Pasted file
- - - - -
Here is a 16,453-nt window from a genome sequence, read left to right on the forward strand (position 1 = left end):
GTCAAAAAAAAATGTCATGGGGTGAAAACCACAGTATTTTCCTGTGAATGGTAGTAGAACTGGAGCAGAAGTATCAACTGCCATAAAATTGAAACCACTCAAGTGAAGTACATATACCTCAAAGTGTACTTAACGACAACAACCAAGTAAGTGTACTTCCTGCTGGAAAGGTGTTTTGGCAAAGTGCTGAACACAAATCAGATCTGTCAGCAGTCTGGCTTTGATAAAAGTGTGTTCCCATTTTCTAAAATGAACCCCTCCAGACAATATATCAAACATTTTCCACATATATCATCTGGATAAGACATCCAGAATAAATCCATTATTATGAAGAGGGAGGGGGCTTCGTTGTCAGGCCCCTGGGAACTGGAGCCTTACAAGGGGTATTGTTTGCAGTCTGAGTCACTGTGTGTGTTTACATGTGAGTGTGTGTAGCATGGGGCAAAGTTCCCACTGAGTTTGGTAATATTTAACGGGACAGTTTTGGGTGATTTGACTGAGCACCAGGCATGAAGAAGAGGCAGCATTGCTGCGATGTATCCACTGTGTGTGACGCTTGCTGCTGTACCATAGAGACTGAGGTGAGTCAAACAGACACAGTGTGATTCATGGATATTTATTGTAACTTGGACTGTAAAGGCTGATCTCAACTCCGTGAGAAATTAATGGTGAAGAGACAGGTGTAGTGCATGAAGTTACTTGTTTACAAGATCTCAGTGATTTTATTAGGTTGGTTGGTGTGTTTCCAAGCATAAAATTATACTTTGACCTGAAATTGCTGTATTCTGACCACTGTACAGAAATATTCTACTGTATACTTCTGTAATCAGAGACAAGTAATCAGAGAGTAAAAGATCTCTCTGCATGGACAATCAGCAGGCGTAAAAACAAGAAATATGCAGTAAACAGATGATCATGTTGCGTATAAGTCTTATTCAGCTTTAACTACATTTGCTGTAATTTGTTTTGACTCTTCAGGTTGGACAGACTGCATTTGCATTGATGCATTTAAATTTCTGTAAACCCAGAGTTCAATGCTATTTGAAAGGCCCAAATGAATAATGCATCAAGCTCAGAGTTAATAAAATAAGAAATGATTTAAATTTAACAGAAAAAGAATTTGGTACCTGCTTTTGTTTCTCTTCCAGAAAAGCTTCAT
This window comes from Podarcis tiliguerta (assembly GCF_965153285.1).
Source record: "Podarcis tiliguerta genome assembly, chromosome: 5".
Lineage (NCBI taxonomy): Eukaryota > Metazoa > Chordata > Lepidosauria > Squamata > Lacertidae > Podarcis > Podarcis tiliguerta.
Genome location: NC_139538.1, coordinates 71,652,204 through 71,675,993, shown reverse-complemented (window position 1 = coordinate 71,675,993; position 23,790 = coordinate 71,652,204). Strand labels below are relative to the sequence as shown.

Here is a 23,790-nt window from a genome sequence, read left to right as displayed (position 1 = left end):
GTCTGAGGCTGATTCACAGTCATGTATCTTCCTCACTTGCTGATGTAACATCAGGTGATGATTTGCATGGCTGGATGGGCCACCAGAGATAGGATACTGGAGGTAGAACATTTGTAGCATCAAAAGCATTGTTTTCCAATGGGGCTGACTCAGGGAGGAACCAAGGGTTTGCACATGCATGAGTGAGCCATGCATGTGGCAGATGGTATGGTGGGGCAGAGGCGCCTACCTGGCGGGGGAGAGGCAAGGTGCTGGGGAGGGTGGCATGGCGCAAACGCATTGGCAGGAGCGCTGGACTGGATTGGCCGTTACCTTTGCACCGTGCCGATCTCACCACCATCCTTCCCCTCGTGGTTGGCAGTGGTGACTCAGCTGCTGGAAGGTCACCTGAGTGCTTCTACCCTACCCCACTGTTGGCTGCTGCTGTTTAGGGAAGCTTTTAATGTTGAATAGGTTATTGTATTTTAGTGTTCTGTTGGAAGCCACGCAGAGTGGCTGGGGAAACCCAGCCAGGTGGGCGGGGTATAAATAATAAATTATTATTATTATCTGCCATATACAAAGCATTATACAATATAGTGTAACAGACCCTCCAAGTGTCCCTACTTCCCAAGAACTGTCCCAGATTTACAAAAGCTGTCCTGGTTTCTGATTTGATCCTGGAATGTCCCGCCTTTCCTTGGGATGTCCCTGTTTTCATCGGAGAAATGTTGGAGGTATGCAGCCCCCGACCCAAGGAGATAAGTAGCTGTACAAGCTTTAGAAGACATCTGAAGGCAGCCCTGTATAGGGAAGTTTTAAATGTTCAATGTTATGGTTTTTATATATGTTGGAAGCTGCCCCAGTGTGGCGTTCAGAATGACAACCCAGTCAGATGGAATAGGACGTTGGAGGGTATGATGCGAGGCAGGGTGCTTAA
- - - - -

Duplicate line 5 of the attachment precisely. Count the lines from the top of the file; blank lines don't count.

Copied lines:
Lineage (NCBI taxonomy): Eukaryota > Metazoa > Chordata > Lepidosauria > Squamata > Lacertidae > Podarcis > Podarcis tiliguerta.